As companies begin the process of preparing for an acquisition, companies often engage an investment banker to assist with and facilitate the transaction. Companies should approach such an engagement as they would with any other relationship with a third party service provider: companies should interview multiple bankers and perform appropriate due diligence on the bankers to ensure the chosen banker is the right fit.
As part of this process, a company will enter into an engagement letter with the selected investment banker. This engagement letter will cover many business terms which can vary depending upon the size of the transaction and other factors. Engagement letters will usually include the following terms, which should be carefully reviewed and negotiated by the company:
- Transactions Covered by Engagement: Typically, “Transaction” can be very broadly defined – companies should ensure that the definition is appropriate and that they will only be responsible for paying a banker fee on the relevant type of transaction. For example, bankers can be engaged to facilitate both a private placement/fundraising effort and/or an acquisition. Often there can be different fees associated with different types of transactions, all of which need to be carefully negotiated.
- Retainers: Investment bankers will typically request retainers – an upfront payment upon the signing of the engagement letter. Companies should ensure that any retainer will be deducted from the fee paid upon the closing of the transaction. Companies can also request that the retainer be paid over a period of months after the execution of the engagement letter.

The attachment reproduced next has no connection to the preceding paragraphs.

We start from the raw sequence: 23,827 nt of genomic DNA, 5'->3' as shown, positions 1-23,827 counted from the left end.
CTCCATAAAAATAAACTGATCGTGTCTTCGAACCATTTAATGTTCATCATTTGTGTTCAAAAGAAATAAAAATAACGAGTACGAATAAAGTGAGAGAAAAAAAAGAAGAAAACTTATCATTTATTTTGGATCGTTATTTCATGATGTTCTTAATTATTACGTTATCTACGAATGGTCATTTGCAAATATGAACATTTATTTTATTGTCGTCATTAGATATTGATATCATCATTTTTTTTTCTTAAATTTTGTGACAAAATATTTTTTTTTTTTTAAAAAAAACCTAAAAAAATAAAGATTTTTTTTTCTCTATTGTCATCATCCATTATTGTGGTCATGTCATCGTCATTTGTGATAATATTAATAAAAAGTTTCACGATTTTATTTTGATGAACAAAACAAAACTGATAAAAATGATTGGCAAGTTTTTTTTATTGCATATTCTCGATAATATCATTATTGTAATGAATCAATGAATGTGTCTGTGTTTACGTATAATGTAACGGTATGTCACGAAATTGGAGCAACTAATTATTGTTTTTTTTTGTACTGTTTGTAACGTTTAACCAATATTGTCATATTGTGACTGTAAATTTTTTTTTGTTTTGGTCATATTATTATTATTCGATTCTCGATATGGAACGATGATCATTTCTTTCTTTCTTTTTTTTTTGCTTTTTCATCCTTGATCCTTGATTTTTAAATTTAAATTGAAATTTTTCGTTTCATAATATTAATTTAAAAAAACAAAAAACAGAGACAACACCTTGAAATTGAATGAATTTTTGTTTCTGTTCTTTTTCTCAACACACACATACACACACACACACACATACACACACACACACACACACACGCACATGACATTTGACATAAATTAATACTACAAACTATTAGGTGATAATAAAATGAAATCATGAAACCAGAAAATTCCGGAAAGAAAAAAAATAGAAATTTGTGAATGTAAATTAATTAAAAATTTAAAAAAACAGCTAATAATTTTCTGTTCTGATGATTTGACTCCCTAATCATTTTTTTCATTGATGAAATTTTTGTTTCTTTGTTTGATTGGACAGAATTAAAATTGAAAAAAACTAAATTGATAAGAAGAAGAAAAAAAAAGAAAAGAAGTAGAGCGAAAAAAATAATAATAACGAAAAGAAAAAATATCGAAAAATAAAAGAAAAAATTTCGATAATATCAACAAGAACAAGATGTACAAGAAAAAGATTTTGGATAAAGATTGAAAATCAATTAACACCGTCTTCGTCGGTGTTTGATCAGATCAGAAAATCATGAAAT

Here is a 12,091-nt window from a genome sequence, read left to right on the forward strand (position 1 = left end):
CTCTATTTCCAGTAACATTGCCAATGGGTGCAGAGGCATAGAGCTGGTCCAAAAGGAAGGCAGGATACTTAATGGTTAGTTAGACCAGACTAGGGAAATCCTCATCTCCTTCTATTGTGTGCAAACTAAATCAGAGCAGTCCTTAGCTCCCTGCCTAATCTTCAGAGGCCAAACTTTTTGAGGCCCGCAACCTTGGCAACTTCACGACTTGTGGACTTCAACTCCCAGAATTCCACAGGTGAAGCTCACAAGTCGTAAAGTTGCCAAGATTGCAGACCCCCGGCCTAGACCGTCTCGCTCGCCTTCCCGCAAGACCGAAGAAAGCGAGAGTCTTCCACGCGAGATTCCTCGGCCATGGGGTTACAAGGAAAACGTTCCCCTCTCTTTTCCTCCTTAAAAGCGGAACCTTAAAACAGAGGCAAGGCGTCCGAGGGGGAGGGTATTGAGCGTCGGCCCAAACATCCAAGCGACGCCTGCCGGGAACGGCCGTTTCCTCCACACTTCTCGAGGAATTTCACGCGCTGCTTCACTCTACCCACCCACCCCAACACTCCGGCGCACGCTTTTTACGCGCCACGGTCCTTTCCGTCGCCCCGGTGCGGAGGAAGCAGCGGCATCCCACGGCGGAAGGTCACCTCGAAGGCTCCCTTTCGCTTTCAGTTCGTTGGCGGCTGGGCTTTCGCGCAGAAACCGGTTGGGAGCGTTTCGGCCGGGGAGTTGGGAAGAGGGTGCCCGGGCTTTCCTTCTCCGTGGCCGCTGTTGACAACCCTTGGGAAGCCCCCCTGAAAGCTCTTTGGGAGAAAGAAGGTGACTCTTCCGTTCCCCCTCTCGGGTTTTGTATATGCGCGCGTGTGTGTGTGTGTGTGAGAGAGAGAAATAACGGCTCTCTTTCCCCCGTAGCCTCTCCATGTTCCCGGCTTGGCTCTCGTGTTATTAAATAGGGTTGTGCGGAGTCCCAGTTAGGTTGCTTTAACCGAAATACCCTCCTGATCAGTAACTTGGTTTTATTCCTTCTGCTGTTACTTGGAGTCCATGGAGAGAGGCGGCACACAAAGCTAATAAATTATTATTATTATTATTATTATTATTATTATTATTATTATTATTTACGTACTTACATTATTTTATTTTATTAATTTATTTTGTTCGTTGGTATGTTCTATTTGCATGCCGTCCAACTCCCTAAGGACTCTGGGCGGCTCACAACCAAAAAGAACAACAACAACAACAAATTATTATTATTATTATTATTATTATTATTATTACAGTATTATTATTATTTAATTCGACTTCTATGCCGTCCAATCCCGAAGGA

- Banker Fee: The fee to be paid to an investment banker upon the closing of the transaction can vary significantly. Bankers will often require a minimum fee and an additional fee based upon a percentage of the overall consideration paid to the company or its equity holders (often with a step approach – a certain percentage for a deal in a certain range, then an additional percentage if the range if higher – this approach can align the banker’s interests with the company’s interest).
- Escrows and Earn-outs: Bankers often request payment of the fee based on not just the amount paid at closing, but also any amounts to be placed in escrow or amounts in earn-outs that might be paid based on performance of the company after closing.
- Tail Period: Engagement letters with bankers will include a tail period – a period after the termination of the engagement letter during which if a transaction is closed, the banker still is paid its fee. This provision is often heavily negotiated and companies should try to limit this period to as short a time as possible.
In summary, companies should use care to ensure that the engagement letter signed with an investment banker is carefully reviewed and properly reflects the intended business terms.
For more information on investment banker engagement letters, please feel free to contact Mary Beth.